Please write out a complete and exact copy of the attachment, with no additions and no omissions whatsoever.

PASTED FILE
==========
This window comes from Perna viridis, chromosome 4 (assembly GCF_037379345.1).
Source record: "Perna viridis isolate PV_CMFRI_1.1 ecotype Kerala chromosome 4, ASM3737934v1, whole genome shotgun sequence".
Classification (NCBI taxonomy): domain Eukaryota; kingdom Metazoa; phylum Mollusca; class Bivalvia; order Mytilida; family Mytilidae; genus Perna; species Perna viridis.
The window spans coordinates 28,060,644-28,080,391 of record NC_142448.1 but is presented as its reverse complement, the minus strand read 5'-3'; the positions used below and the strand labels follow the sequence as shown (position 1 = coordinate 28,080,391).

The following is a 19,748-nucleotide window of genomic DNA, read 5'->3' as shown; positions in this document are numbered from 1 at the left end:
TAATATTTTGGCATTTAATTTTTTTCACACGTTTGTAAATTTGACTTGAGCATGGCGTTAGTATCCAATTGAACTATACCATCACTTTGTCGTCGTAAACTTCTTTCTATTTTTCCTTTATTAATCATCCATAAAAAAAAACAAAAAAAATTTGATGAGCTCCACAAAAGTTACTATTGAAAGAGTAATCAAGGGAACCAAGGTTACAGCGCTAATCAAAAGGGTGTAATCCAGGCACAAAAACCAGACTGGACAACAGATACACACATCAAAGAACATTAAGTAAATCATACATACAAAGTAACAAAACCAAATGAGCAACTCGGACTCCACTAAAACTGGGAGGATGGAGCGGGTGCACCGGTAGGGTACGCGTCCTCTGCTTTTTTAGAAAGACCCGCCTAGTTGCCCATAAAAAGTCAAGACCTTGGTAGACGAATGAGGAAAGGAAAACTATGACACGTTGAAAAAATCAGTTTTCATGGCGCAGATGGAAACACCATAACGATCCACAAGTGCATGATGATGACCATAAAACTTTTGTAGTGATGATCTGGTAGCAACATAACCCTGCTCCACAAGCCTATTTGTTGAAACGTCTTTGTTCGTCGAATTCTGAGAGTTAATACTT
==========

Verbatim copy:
This window comes from Perna viridis, chromosome 4 (assembly GCF_037379345.1).
Source record: "Perna viridis isolate PV_CMFRI_1.1 ecotype Kerala chromosome 4, ASM3737934v1, whole genome shotgun sequence".
Classification (NCBI taxonomy): domain Eukaryota; kingdom Metazoa; phylum Mollusca; class Bivalvia; order Mytilida; family Mytilidae; genus Perna; species Perna viridis.
The window spans coordinates 28,060,644-28,080,391 of record NC_142448.1 but is presented as its reverse complement, the minus strand read 5'-3'; the positions used below and the strand labels follow the sequence as shown (position 1 = coordinate 28,080,391).

The following is a 19,748-nucleotide window of genomic DNA, read 5'->3' as shown; positions in this document are numbered from 1 at the left end:
TAATATTTTGGCATTTAATTTTTTTCACACGTTTGTAAATTTGACTTGAGCATGGCGTTAGTATCCAATTGAACTATACCATCACTTTGTCGTCGTAAACTTCTTTCTATTTTTCCTTTATTAATCATCCATAAAAAAAAACAAAAAAAATTTGATGAGCTCCACAAAAGTTACTATTGAAAGAGTAATCAAGGGAACCAAGGTTACAGCGCTAATCAAAAGGGTGTAATCCAGGCACAAAAACCAGACTGGACAACAGATACACACATCAAAGAACATTAAGTAAATCATACATACAAAGTAACAAAACCAAATGAGCAACTCGGACTCCACTAAAACTGGGAGGATGGAGCGGGTGCACCGGTAGGGTACGCGTCCTCTGCTTTTTTAGAAAGACCCGCCTAGTTGCCCATAAAAAGTCAAGACCTTGGTAGACGAATGAGGAAAGGAAAACTATGACACGTTGAAAAAATCAGTTTTCATGGCGCAGATGGAAACACCATAACGATCCACAAGTGCATGATGATGACCATAAAACTTTTGTAGTGATGATCTGGTAGCAACATAACCCTGCTCCACAAGCCTATTTGTTGAAACGTCTTTGTTCGTCGAATTCTGAGAGTTAATACTT